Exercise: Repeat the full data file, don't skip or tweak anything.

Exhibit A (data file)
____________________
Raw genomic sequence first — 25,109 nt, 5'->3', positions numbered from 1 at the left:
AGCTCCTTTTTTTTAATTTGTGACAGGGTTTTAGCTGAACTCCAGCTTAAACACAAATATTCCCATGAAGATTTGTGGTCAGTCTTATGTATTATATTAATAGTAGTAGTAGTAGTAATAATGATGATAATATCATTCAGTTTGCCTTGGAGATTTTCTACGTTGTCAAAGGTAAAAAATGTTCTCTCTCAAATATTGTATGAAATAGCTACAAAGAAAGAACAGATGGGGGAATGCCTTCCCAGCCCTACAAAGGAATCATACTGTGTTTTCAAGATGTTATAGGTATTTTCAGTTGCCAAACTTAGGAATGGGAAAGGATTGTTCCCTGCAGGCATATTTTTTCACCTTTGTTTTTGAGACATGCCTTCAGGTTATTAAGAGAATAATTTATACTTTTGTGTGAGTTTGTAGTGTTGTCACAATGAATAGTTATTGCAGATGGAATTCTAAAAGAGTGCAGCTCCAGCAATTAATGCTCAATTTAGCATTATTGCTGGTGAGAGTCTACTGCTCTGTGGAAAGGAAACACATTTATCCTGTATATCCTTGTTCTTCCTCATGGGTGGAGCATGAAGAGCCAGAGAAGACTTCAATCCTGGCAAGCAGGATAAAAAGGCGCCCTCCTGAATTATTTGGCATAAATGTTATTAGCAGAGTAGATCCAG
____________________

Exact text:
Raw genomic sequence first — 25,109 nt, 5'->3', positions numbered from 1 at the left:
AGCTCCTTTTTTTTAATTTGTGACAGGGTTTTAGCTGAACTCCAGCTTAAACACAAATATTCCCATGAAGATTTGTGGTCAGTCTTATGTATTATATTAATAGTAGTAGTAGTAGTAATAATGATGATAATATCATTCAGTTTGCCTTGGAGATTTTCTACGTTGTCAAAGGTAAAAAATGTTCTCTCTCAAATATTGTATGAAATAGCTACAAAGAAAGAACAGATGGGGGAATGCCTTCCCAGCCCTACAAAGGAATCATACTGTGTTTTCAAGATGTTATAGGTATTTTCAGTTGCCAAACTTAGGAATGGGAAAGGATTGTTCCCTGCAGGCATATTTTTTCACCTTTGTTTTTGAGACATGCCTTCAGGTTATTAAGAGAATAATTTATACTTTTGTGTGAGTTTGTAGTGTTGTCACAATGAATAGTTATTGCAGATGGAATTCTAAAAGAGTGCAGCTCCAGCAATTAATGCTCAATTTAGCATTATTGCTGGTGAGAGTCTACTGCTCTGTGGAAAGGAAACACATTTATCCTGTATATCCTTGTTCTTCCTCATGGGTGGAGCATGAAGAGCCAGAGAAGACTTCAATCCTGGCAAGCAGGATAAAAAGGCGCCCTCCTGAATTATTTGGCATAAATGTTATTAGCAGAGTAGATCCAG